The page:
Doing the classwork school sent home is another story. We made a colorful schedule like you’ll see all over Instagram and Pinterest. Some days, it works. Some days, we throw it all out the window due to work demands. But we keep trying, and we’re going to get the hang of it.

Here’s what I need you to know most of all: It’s time, more than ever, to reach out to those you love and hold on tight (virtually, of course). Old friends, new friends, school friends, family. I call my 82-year-old mother every day now. She lives less than an hour from me, now that there are few cars on the road and the ferries are close to empty. Yet, we must not see one another lest she pick up the virus from me or from the adorable little vectors otherwise known as my children. I asked whether she needs groceries (she didn’t: my mom has survived war and deprivation. Being prepared is second nature). I could leave them on your porch, I told her, and we could wave at each other through the window. Other people are doing this, I told her.

How could I see my daughter outside and not hug you, she demanded to know. I don’t have an answer. I just want to be able to take her to a Mariners game, if and when Opening Day arrives.

You will soon look at every space with fresh eyes. You will feel moved to protect the places you love, whether through donations or Facebook posts or telling friends to get takeout from there. You will marvel at crows flying blithely by, carrying twigs in their beaks to build their nests: unlike you, their schedule remains right on time.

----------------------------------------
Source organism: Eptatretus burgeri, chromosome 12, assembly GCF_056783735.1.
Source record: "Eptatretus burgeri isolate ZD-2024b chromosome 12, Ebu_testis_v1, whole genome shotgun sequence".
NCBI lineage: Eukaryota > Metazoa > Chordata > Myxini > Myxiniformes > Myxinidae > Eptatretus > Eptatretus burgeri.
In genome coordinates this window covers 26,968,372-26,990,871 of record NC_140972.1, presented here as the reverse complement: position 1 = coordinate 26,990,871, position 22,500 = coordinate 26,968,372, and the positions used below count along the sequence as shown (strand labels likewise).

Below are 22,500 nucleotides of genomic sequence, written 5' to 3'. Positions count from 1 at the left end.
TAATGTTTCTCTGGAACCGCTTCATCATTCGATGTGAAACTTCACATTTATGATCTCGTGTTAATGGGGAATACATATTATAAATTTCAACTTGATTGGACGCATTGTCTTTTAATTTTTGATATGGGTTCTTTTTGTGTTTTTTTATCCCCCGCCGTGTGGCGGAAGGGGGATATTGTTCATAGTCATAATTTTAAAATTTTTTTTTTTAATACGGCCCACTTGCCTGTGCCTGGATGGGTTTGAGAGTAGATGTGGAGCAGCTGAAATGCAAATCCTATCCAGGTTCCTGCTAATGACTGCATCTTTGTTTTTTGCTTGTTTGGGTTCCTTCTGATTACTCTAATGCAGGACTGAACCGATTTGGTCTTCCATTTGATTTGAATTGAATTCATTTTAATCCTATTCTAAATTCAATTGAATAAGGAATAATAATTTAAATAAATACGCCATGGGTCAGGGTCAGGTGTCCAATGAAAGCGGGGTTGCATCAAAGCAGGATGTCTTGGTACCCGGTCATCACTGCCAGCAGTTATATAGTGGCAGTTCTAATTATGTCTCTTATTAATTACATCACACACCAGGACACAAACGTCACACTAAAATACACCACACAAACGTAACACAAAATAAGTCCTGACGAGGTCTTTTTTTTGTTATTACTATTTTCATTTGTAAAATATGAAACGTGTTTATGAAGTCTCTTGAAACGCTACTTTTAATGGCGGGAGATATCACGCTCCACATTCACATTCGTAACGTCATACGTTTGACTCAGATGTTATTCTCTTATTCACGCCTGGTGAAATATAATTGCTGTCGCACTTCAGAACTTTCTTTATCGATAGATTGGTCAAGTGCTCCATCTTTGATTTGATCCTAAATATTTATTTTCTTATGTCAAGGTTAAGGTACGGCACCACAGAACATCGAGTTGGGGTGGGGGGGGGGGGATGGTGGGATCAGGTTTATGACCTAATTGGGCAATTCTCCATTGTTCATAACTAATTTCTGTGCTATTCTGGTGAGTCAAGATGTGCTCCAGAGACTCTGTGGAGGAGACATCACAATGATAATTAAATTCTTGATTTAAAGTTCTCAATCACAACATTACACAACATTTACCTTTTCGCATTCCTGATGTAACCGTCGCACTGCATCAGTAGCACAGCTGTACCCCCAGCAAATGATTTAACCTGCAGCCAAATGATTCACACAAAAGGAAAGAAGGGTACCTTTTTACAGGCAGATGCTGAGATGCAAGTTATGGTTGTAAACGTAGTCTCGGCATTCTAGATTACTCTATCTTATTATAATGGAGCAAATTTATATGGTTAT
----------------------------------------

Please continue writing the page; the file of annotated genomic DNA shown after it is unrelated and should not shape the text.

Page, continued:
You will lose someone or something dear to you: your job, your partner’s income, your retirement fund, a favorite restaurant or barbershop or bar or bakery unable to weather the financial hit of a long closure. Hopefully not the life of someone in your orbit.

You will have a moment where the shock of all the change you’re enduring takes your breath away. Let yourself grieve. Then remember those who are worse off than you. Do something to help them.

My mother says the most important thing to prioritize in times of great change is sleep and a routine. Here in the future, I can assure you she’s right. After shifting from shock to grief to acceptance of our current reality, after allowing our minds to flex and absorb each new twist, we can already see our kids settle into the strongest version of themselves. The future is not normal, but it’s normal for now. As my family members serving in the military say: improvise, adapt, and overcome.

Hello from the future. Hold on tight. Take one day at a time.

Karen Gaudette Brewer is a Seattle-based author, journalist, and editor.